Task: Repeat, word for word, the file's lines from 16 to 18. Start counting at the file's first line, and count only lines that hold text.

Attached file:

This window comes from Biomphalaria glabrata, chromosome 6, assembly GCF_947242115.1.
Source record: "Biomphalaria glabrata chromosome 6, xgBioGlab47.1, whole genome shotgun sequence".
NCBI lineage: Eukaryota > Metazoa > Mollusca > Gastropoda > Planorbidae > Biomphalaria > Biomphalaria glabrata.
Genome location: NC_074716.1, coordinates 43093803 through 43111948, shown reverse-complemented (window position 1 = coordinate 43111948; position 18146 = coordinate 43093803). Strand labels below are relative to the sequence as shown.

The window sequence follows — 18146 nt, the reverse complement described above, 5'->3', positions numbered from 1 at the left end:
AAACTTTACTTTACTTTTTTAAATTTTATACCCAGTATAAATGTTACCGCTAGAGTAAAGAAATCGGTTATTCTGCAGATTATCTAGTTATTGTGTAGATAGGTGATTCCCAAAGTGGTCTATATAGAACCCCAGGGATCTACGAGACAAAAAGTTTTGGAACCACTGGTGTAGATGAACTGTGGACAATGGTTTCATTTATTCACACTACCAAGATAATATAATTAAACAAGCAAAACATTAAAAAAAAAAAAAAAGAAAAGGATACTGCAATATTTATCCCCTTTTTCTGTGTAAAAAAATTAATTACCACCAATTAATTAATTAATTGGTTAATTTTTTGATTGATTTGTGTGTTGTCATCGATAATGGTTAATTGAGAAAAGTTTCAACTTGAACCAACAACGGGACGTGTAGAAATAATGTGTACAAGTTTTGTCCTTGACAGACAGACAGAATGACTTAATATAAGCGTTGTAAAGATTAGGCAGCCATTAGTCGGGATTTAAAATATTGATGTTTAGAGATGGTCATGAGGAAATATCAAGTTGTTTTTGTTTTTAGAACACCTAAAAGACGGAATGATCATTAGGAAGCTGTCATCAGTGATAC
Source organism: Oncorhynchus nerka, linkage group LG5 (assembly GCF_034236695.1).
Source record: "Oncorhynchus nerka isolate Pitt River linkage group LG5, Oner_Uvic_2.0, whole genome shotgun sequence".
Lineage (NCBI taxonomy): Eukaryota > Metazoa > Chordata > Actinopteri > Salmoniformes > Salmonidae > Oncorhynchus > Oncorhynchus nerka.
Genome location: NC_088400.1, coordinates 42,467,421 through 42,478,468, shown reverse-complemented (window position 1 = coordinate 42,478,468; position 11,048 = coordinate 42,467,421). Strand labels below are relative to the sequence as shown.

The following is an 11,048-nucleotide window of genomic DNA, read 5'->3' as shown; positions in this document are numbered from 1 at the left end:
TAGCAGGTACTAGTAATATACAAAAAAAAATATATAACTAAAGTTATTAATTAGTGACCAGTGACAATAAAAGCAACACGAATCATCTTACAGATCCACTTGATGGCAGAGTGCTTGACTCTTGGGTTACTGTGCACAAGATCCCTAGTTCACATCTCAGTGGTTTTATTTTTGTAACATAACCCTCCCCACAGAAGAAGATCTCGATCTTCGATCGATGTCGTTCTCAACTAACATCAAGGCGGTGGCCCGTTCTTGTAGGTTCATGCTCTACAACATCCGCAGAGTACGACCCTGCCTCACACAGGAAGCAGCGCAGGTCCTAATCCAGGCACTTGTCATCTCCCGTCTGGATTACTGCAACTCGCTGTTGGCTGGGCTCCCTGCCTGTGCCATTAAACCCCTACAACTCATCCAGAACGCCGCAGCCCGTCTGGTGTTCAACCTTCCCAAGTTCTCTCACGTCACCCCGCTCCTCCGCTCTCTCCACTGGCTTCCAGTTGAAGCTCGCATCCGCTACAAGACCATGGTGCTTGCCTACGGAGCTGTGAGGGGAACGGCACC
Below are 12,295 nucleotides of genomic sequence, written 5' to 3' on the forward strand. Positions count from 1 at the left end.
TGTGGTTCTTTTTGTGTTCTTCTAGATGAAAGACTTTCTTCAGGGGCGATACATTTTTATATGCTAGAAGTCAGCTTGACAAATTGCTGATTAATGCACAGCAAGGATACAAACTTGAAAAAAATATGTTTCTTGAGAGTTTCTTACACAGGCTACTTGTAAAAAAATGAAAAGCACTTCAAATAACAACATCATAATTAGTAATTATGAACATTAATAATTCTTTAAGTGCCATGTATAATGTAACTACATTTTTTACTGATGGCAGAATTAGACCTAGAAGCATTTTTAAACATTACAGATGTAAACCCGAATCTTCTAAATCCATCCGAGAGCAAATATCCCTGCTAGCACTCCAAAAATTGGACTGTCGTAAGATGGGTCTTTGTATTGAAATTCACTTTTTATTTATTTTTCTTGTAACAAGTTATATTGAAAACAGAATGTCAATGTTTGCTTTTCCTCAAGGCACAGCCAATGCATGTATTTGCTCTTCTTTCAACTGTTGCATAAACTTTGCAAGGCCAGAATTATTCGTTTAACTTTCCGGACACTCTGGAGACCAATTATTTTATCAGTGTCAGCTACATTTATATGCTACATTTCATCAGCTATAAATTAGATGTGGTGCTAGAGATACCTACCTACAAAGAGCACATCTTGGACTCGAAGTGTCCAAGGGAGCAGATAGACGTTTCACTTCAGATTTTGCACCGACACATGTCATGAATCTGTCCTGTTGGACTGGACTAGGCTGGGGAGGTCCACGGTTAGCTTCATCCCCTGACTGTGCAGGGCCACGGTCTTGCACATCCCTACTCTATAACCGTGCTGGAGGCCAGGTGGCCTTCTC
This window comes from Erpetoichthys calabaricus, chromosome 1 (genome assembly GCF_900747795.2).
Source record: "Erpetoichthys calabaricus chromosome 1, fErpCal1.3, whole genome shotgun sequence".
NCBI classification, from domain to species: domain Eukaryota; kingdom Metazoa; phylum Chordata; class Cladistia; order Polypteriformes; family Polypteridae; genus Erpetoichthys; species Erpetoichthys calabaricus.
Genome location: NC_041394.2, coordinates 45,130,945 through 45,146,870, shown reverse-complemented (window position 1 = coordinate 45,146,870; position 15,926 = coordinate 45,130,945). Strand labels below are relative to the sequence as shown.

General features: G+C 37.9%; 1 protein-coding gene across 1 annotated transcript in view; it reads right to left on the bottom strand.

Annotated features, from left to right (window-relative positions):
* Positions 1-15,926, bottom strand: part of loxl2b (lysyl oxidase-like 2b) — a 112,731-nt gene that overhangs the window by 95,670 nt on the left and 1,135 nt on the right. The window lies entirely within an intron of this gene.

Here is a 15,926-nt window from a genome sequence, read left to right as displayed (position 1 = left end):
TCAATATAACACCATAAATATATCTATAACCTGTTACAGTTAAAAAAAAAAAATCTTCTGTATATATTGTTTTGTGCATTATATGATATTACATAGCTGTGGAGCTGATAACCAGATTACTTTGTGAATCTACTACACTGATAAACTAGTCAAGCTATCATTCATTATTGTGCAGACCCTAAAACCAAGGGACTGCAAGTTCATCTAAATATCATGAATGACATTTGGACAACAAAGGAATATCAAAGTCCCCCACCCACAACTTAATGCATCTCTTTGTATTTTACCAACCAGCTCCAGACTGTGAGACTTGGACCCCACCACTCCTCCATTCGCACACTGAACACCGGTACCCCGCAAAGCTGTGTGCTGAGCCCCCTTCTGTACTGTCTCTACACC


Source record: "Erpetoichthys calabaricus chromosome 1, fErpCal1.3, whole genome shotgun sequence".
NCBI classification, from domain to species: domain Eukaryota; kingdom Metazoa; phylum Chordata; class Cladistia; order Polypteriformes; family Polypteridae; genus Erpetoichthys; species Erpetoichthys calabaricus.
Genome location: NC_041394.2, coordinates 45,130,945 through 45,146,870, shown reverse-complemented (window position 1 = coordinate 45,146,870; position 15,926 = coordinate 45,130,945). Strand labels below are relative to the sequence as shown.